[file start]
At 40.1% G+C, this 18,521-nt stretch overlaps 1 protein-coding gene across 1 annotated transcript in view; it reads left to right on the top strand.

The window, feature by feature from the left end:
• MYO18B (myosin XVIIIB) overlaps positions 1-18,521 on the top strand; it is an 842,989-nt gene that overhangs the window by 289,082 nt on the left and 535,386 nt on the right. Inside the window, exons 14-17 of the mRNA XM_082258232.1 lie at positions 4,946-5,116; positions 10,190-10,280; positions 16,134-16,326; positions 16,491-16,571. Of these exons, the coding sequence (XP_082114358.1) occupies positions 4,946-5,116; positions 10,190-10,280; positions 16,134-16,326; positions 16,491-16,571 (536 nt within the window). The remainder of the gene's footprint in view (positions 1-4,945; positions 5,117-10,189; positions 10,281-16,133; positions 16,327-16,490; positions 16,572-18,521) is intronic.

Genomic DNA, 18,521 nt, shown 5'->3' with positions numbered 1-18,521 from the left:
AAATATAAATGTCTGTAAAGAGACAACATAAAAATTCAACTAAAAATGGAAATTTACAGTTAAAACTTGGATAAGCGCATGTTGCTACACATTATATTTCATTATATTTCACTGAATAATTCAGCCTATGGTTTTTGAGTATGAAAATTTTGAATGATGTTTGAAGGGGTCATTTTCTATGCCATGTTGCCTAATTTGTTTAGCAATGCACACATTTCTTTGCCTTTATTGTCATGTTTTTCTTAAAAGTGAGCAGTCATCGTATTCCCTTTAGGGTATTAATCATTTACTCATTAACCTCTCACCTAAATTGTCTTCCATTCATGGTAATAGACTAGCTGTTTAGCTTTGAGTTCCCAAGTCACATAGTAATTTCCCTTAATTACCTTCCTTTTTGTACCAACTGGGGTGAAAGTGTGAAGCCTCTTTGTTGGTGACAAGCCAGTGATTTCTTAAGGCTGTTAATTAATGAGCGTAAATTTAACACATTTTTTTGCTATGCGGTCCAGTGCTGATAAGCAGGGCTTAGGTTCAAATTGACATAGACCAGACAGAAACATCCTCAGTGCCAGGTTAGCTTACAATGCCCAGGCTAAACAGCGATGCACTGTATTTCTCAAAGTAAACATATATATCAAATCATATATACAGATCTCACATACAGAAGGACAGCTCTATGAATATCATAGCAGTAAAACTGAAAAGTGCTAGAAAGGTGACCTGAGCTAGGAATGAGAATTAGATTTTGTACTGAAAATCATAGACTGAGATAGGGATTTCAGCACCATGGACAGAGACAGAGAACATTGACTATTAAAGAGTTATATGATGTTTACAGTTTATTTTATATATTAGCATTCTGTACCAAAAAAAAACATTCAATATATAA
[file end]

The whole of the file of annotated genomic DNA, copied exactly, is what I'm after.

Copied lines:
At 40.1% G+C, this 18,521-nt stretch overlaps 1 protein-coding gene across 1 annotated transcript in view; it reads left to right on the top strand.

The window, feature by feature from the left end:
• MYO18B (myosin XVIIIB) overlaps positions 1-18,521 on the top strand; it is an 842,989-nt gene that overhangs the window by 289,082 nt on the left and 535,386 nt on the right. Inside the window, exons 14-17 of the mRNA XM_082258232.1 lie at positions 4,946-5,116; positions 10,190-10,280; positions 16,134-16,326; positions 16,491-16,571. Of these exons, the coding sequence (XP_082114358.1) occupies positions 4,946-5,116; positions 10,190-10,280; positions 16,134-16,326; positions 16,491-16,571 (536 nt within the window). The remainder of the gene's footprint in view (positions 1-4,945; positions 5,117-10,189; positions 10,281-16,133; positions 16,327-16,490; positions 16,572-18,521) is intronic.

Genomic DNA, 18,521 nt, shown 5'->3' with positions numbered 1-18,521 from the left:
AAATATAAATGTCTGTAAAGAGACAACATAAAAATTCAACTAAAAATGGAAATTTACAGTTAAAACTTGGATAAGCGCATGTTGCTACACATTATATTTCATTATATTTCACTGAATAATTCAGCCTATGGTTTTTGAGTATGAAAATTTTGAATGATGTTTGAAGGGGTCATTTTCTATGCCATGTTGCCTAATTTGTTTAGCAATGCACACATTTCTTTGCCTTTATTGTCATGTTTTTCTTAAAAGTGAGCAGTCATCGTATTCCCTTTAGGGTATTAATCATTTACTCATTAACCTCTCACCTAAATTGTCTTCCATTCATGGTAATAGACTAGCTGTTTAGCTTTGAGTTCCCAAGTCACATAGTAATTTCCCTTAATTACCTTCCTTTTTGTACCAACTGGGGTGAAAGTGTGAAGCCTCTTTGTTGGTGACAAGCCAGTGATTTCTTAAGGCTGTTAATTAATGAGCGTAAATTTAACACATTTTTTTGCTATGCGGTCCAGTGCTGATAAGCAGGGCTTAGGTTCAAATTGACATAGACCAGACAGAAACATCCTCAGTGCCAGGTTAGCTTACAATGCCCAGGCTAAACAGCGATGCACTGTATTTCTCAAAGTAAACATATATATCAAATCATATATACAGATCTCACATACAGAAGGACAGCTCTATGAATATCATAGCAGTAAAACTGAAAAGTGCTAGAAAGGTGACCTGAGCTAGGAATGAGAATTAGATTTTGTACTGAAAATCATAGACTGAGATAGGGATTTCAGCACCATGGACAGAGACAGAGAACATTGACTATTAAAGAGTTATATGATGTTTACAGTTTATTTTATATATTAGCATTCTGTACCAAAAAAAAACATTCAATATATAA